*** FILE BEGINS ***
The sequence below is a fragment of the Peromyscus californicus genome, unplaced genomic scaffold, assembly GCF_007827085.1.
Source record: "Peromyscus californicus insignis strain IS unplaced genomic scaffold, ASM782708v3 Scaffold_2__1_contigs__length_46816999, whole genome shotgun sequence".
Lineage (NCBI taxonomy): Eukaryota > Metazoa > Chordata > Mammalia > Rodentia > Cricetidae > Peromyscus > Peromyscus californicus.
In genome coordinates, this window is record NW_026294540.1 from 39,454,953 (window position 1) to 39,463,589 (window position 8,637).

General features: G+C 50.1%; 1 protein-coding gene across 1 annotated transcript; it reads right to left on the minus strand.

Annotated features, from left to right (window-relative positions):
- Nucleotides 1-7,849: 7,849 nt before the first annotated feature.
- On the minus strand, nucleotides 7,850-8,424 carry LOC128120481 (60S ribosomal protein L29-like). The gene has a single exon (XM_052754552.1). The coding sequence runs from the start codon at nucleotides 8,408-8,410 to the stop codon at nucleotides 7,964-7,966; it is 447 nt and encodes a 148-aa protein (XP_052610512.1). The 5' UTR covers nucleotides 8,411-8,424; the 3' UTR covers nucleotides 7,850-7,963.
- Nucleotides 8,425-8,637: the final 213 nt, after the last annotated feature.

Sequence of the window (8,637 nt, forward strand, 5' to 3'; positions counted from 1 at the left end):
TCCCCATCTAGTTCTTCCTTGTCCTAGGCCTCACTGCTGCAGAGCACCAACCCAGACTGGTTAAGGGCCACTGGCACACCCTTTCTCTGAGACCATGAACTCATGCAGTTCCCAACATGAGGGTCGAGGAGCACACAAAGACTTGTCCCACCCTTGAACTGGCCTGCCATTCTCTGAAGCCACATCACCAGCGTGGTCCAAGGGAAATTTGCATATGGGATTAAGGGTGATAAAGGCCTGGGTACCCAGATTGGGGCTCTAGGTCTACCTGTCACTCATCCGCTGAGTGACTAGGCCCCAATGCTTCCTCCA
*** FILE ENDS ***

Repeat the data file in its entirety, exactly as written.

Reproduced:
The sequence below is a fragment of the Peromyscus californicus genome, unplaced genomic scaffold, assembly GCF_007827085.1.
Source record: "Peromyscus californicus insignis strain IS unplaced genomic scaffold, ASM782708v3 Scaffold_2__1_contigs__length_46816999, whole genome shotgun sequence".
Lineage (NCBI taxonomy): Eukaryota > Metazoa > Chordata > Mammalia > Rodentia > Cricetidae > Peromyscus > Peromyscus californicus.
In genome coordinates, this window is record NW_026294540.1 from 39,454,953 (window position 1) to 39,463,589 (window position 8,637).

General features: G+C 50.1%; 1 protein-coding gene across 1 annotated transcript; it reads right to left on the minus strand.

Annotated features, from left to right (window-relative positions):
- Nucleotides 1-7,849: 7,849 nt before the first annotated feature.
- On the minus strand, nucleotides 7,850-8,424 carry LOC128120481 (60S ribosomal protein L29-like). The gene has a single exon (XM_052754552.1). The coding sequence runs from the start codon at nucleotides 8,408-8,410 to the stop codon at nucleotides 7,964-7,966; it is 447 nt and encodes a 148-aa protein (XP_052610512.1). The 5' UTR covers nucleotides 8,411-8,424; the 3' UTR covers nucleotides 7,850-7,963.
- Nucleotides 8,425-8,637: the final 213 nt, after the last annotated feature.

Sequence of the window (8,637 nt, forward strand, 5' to 3'; positions counted from 1 at the left end):
TCCCCATCTAGTTCTTCCTTGTCCTAGGCCTCACTGCTGCAGAGCACCAACCCAGACTGGTTAAGGGCCACTGGCACACCCTTTCTCTGAGACCATGAACTCATGCAGTTCCCAACATGAGGGTCGAGGAGCACACAAAGACTTGTCCCACCCTTGAACTGGCCTGCCATTCTCTGAAGCCACATCACCAGCGTGGTCCAAGGGAAATTTGCATATGGGATTAAGGGTGATAAAGGCCTGGGTACCCAGATTGGGGCTCTAGGTCTACCTGTCACTCATCCGCTGAGTGACTAGGCCCCAATGCTTCCTCCA